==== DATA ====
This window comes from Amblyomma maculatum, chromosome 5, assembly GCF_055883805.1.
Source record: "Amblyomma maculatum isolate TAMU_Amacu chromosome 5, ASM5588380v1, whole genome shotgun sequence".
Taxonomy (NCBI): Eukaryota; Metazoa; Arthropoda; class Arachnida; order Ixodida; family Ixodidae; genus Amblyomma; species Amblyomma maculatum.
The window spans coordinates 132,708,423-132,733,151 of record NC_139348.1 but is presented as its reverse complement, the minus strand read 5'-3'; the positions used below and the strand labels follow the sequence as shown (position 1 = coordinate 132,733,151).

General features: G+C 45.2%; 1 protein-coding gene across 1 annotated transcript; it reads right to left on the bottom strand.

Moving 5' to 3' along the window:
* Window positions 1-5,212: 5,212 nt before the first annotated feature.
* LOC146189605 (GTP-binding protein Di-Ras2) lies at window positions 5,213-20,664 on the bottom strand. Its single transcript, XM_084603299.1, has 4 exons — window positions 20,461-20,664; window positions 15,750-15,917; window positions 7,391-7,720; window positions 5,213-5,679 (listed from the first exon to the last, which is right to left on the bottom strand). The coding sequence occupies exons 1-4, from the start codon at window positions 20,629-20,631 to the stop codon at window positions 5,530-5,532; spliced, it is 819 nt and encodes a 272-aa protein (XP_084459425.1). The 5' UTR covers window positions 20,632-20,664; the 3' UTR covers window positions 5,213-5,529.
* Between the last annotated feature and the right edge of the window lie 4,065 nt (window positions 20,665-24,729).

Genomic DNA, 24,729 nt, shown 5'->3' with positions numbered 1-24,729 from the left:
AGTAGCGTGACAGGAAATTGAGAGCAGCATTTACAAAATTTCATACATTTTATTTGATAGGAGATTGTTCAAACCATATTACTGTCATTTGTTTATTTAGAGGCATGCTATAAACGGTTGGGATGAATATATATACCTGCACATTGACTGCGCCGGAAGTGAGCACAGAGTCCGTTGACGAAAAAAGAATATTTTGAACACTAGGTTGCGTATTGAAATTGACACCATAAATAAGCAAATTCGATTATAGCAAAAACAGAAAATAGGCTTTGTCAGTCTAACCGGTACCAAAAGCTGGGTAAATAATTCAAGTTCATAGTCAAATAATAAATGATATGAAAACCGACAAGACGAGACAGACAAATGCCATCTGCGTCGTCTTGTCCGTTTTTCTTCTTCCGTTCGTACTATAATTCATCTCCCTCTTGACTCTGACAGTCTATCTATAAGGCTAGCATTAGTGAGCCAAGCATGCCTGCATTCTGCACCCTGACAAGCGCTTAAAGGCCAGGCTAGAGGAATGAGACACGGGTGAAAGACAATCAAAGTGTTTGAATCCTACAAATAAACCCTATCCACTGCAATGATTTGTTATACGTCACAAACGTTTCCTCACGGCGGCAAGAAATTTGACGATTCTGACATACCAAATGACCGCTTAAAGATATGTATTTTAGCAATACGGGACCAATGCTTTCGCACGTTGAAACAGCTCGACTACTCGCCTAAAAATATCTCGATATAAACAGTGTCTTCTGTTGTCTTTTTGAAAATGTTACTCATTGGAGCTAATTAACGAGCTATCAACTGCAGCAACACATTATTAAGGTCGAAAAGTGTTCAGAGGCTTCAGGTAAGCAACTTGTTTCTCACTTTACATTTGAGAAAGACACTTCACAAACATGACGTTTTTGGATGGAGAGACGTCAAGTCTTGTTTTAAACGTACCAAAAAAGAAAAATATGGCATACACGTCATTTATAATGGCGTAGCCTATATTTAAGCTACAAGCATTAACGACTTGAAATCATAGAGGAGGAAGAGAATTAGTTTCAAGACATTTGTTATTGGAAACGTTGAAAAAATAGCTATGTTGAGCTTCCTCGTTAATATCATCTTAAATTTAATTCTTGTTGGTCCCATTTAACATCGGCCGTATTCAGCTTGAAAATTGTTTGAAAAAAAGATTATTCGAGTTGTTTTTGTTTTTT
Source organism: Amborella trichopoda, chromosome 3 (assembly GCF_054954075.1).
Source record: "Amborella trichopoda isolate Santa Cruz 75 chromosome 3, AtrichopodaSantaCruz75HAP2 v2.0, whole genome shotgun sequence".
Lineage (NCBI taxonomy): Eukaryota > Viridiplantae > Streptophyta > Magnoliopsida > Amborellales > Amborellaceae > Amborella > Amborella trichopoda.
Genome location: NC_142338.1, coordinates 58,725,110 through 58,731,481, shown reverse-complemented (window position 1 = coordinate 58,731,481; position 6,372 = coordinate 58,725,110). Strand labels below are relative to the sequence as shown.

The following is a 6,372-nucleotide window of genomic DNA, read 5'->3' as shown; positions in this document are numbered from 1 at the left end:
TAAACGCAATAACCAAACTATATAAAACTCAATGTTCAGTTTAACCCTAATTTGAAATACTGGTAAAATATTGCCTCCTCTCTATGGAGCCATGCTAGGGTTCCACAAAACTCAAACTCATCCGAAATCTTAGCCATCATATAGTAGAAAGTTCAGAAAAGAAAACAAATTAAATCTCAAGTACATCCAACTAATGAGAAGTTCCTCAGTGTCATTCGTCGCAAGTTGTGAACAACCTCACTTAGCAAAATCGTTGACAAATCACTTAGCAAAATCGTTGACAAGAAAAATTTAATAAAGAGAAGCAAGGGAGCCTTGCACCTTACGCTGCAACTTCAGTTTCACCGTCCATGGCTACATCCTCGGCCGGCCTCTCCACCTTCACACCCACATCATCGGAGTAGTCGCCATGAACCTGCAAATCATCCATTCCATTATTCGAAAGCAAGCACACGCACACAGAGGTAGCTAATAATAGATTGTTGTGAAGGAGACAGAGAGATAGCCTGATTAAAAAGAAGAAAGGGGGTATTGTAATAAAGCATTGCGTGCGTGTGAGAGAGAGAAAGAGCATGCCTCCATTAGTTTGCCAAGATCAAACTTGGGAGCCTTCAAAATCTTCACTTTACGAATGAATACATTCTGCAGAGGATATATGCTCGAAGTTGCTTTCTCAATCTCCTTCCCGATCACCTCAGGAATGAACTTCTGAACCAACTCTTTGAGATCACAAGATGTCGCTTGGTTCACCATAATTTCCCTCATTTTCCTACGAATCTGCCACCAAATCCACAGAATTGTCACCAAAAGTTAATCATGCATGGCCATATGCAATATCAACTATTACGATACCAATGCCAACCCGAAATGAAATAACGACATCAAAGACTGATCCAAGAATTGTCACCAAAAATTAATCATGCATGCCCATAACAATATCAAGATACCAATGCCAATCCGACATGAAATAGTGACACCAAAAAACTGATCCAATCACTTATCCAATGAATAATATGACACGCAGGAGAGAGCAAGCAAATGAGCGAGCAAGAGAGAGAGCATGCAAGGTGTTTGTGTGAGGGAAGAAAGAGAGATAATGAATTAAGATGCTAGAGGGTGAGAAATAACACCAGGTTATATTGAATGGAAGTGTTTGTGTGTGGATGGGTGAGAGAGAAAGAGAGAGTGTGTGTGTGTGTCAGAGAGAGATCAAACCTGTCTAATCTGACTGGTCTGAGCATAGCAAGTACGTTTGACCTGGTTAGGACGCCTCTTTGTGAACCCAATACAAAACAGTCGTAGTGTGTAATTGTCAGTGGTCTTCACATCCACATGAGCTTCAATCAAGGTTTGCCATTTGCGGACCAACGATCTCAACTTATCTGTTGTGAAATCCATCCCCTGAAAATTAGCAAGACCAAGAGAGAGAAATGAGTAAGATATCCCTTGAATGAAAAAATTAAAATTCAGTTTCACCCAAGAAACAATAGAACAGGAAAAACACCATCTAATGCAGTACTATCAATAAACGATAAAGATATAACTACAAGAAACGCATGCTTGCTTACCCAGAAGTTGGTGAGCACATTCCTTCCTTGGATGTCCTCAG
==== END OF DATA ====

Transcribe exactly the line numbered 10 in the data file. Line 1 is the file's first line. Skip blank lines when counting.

Genomic DNA, 24,729 nt, shown 5'->3' with positions numbered 1-24,729 from the left: